So you've decided to become a moral relativist. Good for you! What could be better than doing whatever feels right? What could be worse than letting someone tell you what you should and shouldn't do? Plus, it's one of the easiest worldviews to adopt: Just leave everyone else alone and demand that they do the same for you, and you'll never have to worry again about whether your actions are right or wrong. In fact, there are really only seven things that you can't do as a moral relativist. Simply follow the rules below, and you'll be free from absolutes forever! . . . ►►►
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. . . "The pill . . . has enormous consequences in freeing women to control their lives," it gushes on its website. "Finally women have an easy and reliable means to prevent unwanted pregnancies and plan their families." Easy? Perhaps. Reliable? Maybe not so much. Free sex still had consequences. Ah, but these consequences could be monetized. And so, after deploying the Pill, Planned Parenthood set its sights on removing barriers to abortion. Pay dirt was again struck when the 1973 Roe v. Wade ruling struck down laws restricting abortions in all fifty states. At that point, the blood began to flow copiously. . . . ►►►
. . . the informational realist perspective, espoused by information theorist William Dembski in his new book Being as Communion (Ashgate, 2014), unpacks another, bolder idea, the Law of Conservation of Information (CoI). This law states that natural causes can transmit complex specified information, but they can never originate it. If the idea is correct, it means that the current purely natural (material) theory of evolution is not even possible. . . . ►►►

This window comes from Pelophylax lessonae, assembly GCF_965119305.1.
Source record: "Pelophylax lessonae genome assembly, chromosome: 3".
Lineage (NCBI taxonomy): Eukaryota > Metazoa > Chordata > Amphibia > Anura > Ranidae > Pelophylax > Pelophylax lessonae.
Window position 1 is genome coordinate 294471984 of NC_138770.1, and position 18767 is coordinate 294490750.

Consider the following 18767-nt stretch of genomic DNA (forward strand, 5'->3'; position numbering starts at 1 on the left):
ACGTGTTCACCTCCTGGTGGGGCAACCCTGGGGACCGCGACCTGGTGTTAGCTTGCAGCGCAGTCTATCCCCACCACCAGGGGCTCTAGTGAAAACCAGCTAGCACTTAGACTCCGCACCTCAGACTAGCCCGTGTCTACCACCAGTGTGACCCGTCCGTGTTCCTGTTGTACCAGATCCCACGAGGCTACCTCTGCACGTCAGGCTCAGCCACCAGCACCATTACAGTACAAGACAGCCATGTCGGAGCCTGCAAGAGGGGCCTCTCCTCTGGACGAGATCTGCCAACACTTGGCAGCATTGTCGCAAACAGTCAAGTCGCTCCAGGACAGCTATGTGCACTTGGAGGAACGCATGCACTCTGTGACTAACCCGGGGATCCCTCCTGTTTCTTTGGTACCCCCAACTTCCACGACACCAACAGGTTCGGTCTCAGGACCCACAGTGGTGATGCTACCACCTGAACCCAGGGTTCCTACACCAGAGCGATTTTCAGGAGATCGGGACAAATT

Just try telling those dinner guests of yours that you believe extramarital sex is immoral, abortion is murder, marriage is the union of husband and wife, or the interests of children are best served in a family headed by both of their biological parents, and see how quickly words like "moralizer," "misogynist," "bigot," or "homophobe" are let fly to shut you down. Even if you give them hard data from any of the numerous studies showing how deviations from cultural norms have created (and continue to create) more rather than less social dysfunction, you will still find yourself harshly judged, because, as all nice people know, judging is wrong. ►►►
. . . "Everybody uses the word "values" to describe our making of the world. . . . The word comes to us so platitudinously that we take it to belong to the way things are. It is forgotten that before Nietzsche and his immediate predecessors, men did not think about their actions in that language. They did not think they made the world valuable, but that they participated in its goodness. . . ." ►►►
. . . Fortunately, we live in a more enlightened age, don't we? Modern people invariably rest their cases on well-founded and proven facts, don't they? You never hear anybody nowadays adhering to exotic and improbable theories about the origins of nature and the structure of the universe. Indeed, what do modern people believe on these subjects? Let us take an outstanding example of modern enlightened thought. Let us consider Dr. Lawrence Krauss, head of the "Origins Project" at Arizona State University. . . . ►►►